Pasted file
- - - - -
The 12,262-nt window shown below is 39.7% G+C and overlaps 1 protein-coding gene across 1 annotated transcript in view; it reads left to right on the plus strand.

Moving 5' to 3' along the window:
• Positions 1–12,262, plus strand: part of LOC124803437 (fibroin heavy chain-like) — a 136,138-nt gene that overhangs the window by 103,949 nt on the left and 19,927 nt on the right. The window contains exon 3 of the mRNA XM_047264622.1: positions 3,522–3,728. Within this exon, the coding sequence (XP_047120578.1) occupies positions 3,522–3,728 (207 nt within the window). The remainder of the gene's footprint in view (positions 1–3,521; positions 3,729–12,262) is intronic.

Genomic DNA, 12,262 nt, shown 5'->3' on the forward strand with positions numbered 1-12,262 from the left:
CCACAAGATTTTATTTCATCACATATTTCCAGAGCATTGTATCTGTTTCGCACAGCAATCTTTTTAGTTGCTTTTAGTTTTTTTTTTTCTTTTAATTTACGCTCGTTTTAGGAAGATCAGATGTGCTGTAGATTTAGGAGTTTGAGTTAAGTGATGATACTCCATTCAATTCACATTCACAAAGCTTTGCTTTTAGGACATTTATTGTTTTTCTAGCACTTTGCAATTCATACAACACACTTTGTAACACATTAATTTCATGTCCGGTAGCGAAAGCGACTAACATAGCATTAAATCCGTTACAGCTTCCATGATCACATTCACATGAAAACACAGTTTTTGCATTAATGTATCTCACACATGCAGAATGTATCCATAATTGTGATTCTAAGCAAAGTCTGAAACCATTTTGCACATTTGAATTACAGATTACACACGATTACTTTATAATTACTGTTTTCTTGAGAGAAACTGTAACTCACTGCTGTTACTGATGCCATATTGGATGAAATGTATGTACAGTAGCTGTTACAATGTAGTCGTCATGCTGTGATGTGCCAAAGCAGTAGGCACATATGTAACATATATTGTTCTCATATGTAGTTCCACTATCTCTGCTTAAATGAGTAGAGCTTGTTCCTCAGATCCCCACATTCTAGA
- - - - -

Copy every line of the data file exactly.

The 12,262-nt window shown below is 39.7% G+C and overlaps 1 protein-coding gene across 1 annotated transcript in view; it reads left to right on the plus strand.

Moving 5' to 3' along the window:
• Positions 1–12,262, plus strand: part of LOC124803437 (fibroin heavy chain-like) — a 136,138-nt gene that overhangs the window by 103,949 nt on the left and 19,927 nt on the right. The window contains exon 3 of the mRNA XM_047264622.1: positions 3,522–3,728. Within this exon, the coding sequence (XP_047120578.1) occupies positions 3,522–3,728 (207 nt within the window). The remainder of the gene's footprint in view (positions 1–3,521; positions 3,729–12,262) is intronic.

Genomic DNA, 12,262 nt, shown 5'->3' on the forward strand with positions numbered 1-12,262 from the left:
CCACAAGATTTTATTTCATCACATATTTCCAGAGCATTGTATCTGTTTCGCACAGCAATCTTTTTAGTTGCTTTTAGTTTTTTTTTTTCTTTTAATTTACGCTCGTTTTAGGAAGATCAGATGTGCTGTAGATTTAGGAGTTTGAGTTAAGTGATGATACTCCATTCAATTCACATTCACAAAGCTTTGCTTTTAGGACATTTATTGTTTTTCTAGCACTTTGCAATTCATACAACACACTTTGTAACACATTAATTTCATGTCCGGTAGCGAAAGCGACTAACATAGCATTAAATCCGTTACAGCTTCCATGATCACATTCACATGAAAACACAGTTTTTGCATTAATGTATCTCACACATGCAGAATGTATCCATAATTGTGATTCTAAGCAAAGTCTGAAACCATTTTGCACATTTGAATTACAGATTACACACGATTACTTTATAATTACTGTTTTCTTGAGAGAAACTGTAACTCACTGCTGTTACTGATGCCATATTGGATGAAATGTATGTACAGTAGCTGTTACAATGTAGTCGTCATGCTGTGATGTGCCAAAGCAGTAGGCACATATGTAACATATATTGTTCTCATATGTAGTTCCACTATCTCTGCTTAAATGAGTAGAGCTTGTTCCTCAGATCCCCACATTCTAGA